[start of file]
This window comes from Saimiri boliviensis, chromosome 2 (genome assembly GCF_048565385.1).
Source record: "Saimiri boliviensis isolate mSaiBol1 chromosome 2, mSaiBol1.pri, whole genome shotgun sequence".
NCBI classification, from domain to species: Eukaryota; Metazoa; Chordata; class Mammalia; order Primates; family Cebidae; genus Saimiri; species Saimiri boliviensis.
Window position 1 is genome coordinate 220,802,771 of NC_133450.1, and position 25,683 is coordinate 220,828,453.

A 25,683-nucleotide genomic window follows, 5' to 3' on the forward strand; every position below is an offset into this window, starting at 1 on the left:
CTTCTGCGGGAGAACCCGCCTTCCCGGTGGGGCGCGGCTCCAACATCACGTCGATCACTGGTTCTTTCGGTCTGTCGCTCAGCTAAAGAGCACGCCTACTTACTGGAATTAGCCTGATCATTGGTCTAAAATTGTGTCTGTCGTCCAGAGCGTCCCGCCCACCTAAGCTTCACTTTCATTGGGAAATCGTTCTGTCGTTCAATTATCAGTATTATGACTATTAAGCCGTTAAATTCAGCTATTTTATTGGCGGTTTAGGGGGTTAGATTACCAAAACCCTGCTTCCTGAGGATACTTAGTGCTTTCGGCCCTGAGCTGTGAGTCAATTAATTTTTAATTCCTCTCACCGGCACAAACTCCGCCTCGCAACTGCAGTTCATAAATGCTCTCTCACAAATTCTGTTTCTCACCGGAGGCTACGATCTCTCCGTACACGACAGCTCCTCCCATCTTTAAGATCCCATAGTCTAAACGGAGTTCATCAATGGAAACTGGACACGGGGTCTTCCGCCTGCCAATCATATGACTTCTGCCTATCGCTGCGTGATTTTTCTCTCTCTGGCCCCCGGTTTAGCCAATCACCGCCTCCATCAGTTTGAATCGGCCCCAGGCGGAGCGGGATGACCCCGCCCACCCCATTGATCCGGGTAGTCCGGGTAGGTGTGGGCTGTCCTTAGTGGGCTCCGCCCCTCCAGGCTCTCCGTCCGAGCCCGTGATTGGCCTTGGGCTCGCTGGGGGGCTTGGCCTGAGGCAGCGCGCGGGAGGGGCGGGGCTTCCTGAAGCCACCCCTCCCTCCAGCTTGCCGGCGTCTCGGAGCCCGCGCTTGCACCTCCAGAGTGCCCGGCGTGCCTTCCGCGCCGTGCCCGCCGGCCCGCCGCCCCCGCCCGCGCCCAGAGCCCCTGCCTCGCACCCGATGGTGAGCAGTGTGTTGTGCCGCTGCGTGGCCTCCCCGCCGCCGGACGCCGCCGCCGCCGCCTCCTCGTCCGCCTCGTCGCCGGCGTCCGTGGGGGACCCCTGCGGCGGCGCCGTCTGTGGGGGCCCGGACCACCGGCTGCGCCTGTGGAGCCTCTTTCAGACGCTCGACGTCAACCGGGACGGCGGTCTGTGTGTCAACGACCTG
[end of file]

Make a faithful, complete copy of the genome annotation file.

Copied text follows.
This window comes from Saimiri boliviensis, chromosome 2 (genome assembly GCF_048565385.1).
Source record: "Saimiri boliviensis isolate mSaiBol1 chromosome 2, mSaiBol1.pri, whole genome shotgun sequence".
NCBI classification, from domain to species: Eukaryota; Metazoa; Chordata; class Mammalia; order Primates; family Cebidae; genus Saimiri; species Saimiri boliviensis.
Window position 1 is genome coordinate 220,802,771 of NC_133450.1, and position 25,683 is coordinate 220,828,453.

A 25,683-nucleotide genomic window follows, 5' to 3' on the forward strand; every position below is an offset into this window, starting at 1 on the left:
CTTCTGCGGGAGAACCCGCCTTCCCGGTGGGGCGCGGCTCCAACATCACGTCGATCACTGGTTCTTTCGGTCTGTCGCTCAGCTAAAGAGCACGCCTACTTACTGGAATTAGCCTGATCATTGGTCTAAAATTGTGTCTGTCGTCCAGAGCGTCCCGCCCACCTAAGCTTCACTTTCATTGGGAAATCGTTCTGTCGTTCAATTATCAGTATTATGACTATTAAGCCGTTAAATTCAGCTATTTTATTGGCGGTTTAGGGGGTTAGATTACCAAAACCCTGCTTCCTGAGGATACTTAGTGCTTTCGGCCCTGAGCTGTGAGTCAATTAATTTTTAATTCCTCTCACCGGCACAAACTCCGCCTCGCAACTGCAGTTCATAAATGCTCTCTCACAAATTCTGTTTCTCACCGGAGGCTACGATCTCTCCGTACACGACAGCTCCTCCCATCTTTAAGATCCCATAGTCTAAACGGAGTTCATCAATGGAAACTGGACACGGGGTCTTCCGCCTGCCAATCATATGACTTCTGCCTATCGCTGCGTGATTTTTCTCTCTCTGGCCCCCGGTTTAGCCAATCACCGCCTCCATCAGTTTGAATCGGCCCCAGGCGGAGCGGGATGACCCCGCCCACCCCATTGATCCGGGTAGTCCGGGTAGGTGTGGGCTGTCCTTAGTGGGCTCCGCCCCTCCAGGCTCTCCGTCCGAGCCCGTGATTGGCCTTGGGCTCGCTGGGGGGCTTGGCCTGAGGCAGCGCGCGGGAGGGGCGGGGCTTCCTGAAGCCACCCCTCCCTCCAGCTTGCCGGCGTCTCGGAGCCCGCGCTTGCACCTCCAGAGTGCCCGGCGTGCCTTCCGCGCCGTGCCCGCCGGCCCGCCGCCCCCGCCCGCGCCCAGAGCCCCTGCCTCGCACCCGATGGTGAGCAGTGTGTTGTGCCGCTGCGTGGCCTCCCCGCCGCCGGACGCCGCCGCCGCCGCCTCCTCGTCCGCCTCGTCGCCGGCGTCCGTGGGGGACCCCTGCGGCGGCGCCGTCTGTGGGGGCCCGGACCACCGGCTGCGCCTGTGGAGCCTCTTTCAGACGCTCGACGTCAACCGGGACGGCGGTCTGTGTGTCAACGACCTG